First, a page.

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PayPal setting up shop in Boston

PayPal employees Max Metral (center), Brandee Shin (left), and Tony Leach are among those now working at International Place.

Dina Rudick/Globe Staff

PayPal employees Max Metral (center), Brandee Shin (left), and Tony Leach are among those now working at International Place.

In a Financial District office tower full of buttoned-down bankers and lawyers, the Internet commerce company PayPal is bringing in a workforce more comfortable in hoodies and jeans.

The new Boston office for the San Jose, Calif., company spans two floors in 1 International Place, bringing its tech culture, Nerf guns, and foosball table to an address better known as home to investment banking giants such as Morgan Stanley and J.P. Morgan.

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“Certainly people ask to see your badge a couple of times when you walk into the building,” said Walt Doyle, general manager of the Boston PayPal office.

Owned by Internet auction giant eBay Inc., PayPal expanded into Boston when it bought mobile technology start-up Where Inc. for $135 million in 2011. Renamed PayPal Media Network, the Boston operation has since grown to 160 employees.

Dina Rudick/Globe Staff

Eric Herot (center), a senior systems administrator, met with colleagues at PayPal’s new Boston office Wednesday.

PayPal is also offering free space for a dozen small start-ups at the ­International Place office, which will also serve as the new local outpost for online ticket seller StubHub, a San Francisco company also owned by eBay. StubHub will have about 50 employees in the Boston office by the end of the year.

PayPal’s and StubHub’s ­expansions are part of a string of ­acquisitions of Boston firms by West Coast technology companies.

Most recently, the San Francisco social media company Twitter Inc. purchased two Cambridge start-ups — Bluefin Labs and Crashlytics — and will open an office in the area. Seattle’s Amazon.com Inc. paid $775 million last year to buy North Reading robot maker Kiva Systems and has subsequently leased 105,000 square feet in the technology hotbed of Kendall Square.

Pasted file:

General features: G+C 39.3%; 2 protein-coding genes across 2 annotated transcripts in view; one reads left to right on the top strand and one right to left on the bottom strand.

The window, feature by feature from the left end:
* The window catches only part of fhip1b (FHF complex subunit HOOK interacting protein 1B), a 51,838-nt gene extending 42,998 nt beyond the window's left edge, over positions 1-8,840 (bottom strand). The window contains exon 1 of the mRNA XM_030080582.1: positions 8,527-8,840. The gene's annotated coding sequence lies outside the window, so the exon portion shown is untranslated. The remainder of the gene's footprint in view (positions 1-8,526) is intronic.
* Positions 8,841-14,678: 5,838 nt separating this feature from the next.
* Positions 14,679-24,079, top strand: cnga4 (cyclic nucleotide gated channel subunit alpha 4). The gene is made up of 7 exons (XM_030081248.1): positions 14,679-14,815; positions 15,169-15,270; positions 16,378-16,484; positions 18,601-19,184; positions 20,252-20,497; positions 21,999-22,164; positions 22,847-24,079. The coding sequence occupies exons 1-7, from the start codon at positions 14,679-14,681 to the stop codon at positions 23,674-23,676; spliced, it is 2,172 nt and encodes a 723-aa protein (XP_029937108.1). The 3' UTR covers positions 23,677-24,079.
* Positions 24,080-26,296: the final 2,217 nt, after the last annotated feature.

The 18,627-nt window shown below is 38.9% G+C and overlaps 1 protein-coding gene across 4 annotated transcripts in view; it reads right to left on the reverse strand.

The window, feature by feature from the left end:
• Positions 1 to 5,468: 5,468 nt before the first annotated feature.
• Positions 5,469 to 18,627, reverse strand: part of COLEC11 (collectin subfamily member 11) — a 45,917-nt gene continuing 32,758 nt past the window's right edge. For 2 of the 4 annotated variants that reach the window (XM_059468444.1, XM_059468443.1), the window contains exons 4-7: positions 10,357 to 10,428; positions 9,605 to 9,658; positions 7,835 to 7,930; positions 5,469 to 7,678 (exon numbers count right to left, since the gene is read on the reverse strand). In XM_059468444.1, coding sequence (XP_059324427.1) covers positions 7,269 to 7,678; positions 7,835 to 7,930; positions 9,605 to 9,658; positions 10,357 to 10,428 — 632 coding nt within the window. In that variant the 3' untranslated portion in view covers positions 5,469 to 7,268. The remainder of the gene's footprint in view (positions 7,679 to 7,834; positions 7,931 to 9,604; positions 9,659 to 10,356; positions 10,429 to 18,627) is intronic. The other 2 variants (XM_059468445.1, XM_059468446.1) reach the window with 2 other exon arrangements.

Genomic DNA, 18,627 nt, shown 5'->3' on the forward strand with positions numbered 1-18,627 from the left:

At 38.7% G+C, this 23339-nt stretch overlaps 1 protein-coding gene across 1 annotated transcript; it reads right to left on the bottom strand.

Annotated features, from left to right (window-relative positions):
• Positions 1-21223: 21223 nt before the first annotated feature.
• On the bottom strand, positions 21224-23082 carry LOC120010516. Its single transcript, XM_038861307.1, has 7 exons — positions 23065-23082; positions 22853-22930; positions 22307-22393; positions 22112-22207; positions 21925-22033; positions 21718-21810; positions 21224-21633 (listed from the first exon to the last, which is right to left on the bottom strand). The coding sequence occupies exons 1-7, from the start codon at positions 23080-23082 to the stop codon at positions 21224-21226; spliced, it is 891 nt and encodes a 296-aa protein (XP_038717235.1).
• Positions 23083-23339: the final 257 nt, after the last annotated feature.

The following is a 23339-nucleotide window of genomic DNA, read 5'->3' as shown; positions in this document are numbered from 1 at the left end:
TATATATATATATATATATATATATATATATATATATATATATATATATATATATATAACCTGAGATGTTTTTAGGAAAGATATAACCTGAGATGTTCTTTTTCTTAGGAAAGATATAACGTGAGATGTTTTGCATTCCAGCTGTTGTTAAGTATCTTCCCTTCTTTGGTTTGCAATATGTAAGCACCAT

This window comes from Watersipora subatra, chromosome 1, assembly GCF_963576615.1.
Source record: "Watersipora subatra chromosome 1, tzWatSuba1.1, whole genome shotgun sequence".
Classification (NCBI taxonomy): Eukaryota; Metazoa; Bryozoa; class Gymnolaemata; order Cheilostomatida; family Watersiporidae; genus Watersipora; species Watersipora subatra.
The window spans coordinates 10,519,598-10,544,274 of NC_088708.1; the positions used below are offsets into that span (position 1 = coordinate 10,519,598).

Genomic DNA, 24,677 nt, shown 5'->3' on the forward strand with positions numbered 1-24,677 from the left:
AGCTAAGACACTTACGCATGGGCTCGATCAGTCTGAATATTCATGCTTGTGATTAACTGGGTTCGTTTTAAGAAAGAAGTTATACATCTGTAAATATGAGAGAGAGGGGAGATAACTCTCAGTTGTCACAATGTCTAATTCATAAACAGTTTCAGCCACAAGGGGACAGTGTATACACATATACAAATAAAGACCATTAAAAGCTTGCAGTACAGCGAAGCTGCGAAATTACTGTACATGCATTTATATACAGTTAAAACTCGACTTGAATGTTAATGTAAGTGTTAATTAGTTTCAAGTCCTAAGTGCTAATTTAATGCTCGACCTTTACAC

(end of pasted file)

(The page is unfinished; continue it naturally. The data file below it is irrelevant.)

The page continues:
Like others opening in Boston, PayPal and StubHub are planning to use the Boston offices to attract talented computer programmers and software developers coming out of local universities.

That proximity to “some of the nation’s best universities” could help StubHub nab “fresh minds” for its office, said Raji Arasu, StubHub’s chief technology officer. The local office will be focused on product development and engineering and is expected to eventually grow beyond 50 employees.

PayPal chose the office in the Financial District because it has room to expand, said Dan Gilmartin, director of sales and marketing for PayPal Media Network. In 2010, the law firm Ropes & Gray LLP moved out of the building, opening up about 350,000 square feet.

The big floors of the office tower allowed PayPal to create open and cubical-free work and meetings spaces that are commonplace in high-tech firms, he said.

“It’s just a cool atmosphere,” he said.

But technology companies are also moving to the Financial District and elsewhere in Boston because rents are cheaper than in Kendall Square, the neighborhood around the Massachusetts Institute of Technology that is home to Google Inc. and Microsoft Corp.

Kendall’s popularity among Internet and pharmaceutical companies has driven up rents, and caused some companies to either leave Cambridge or opt for expansion in Boston.

“Boston has a young and educated population, a strong economy, and a vibrant future — all driving forces in the innovative business sector,” said Mayor Thomas M. Menino in a statement. “We’re proud to have a forward-thinking company like PayPal join the ranks of tech organizations locating downtown.”

Michael B. Farrell can be reached at michael.farrell@globe.com.
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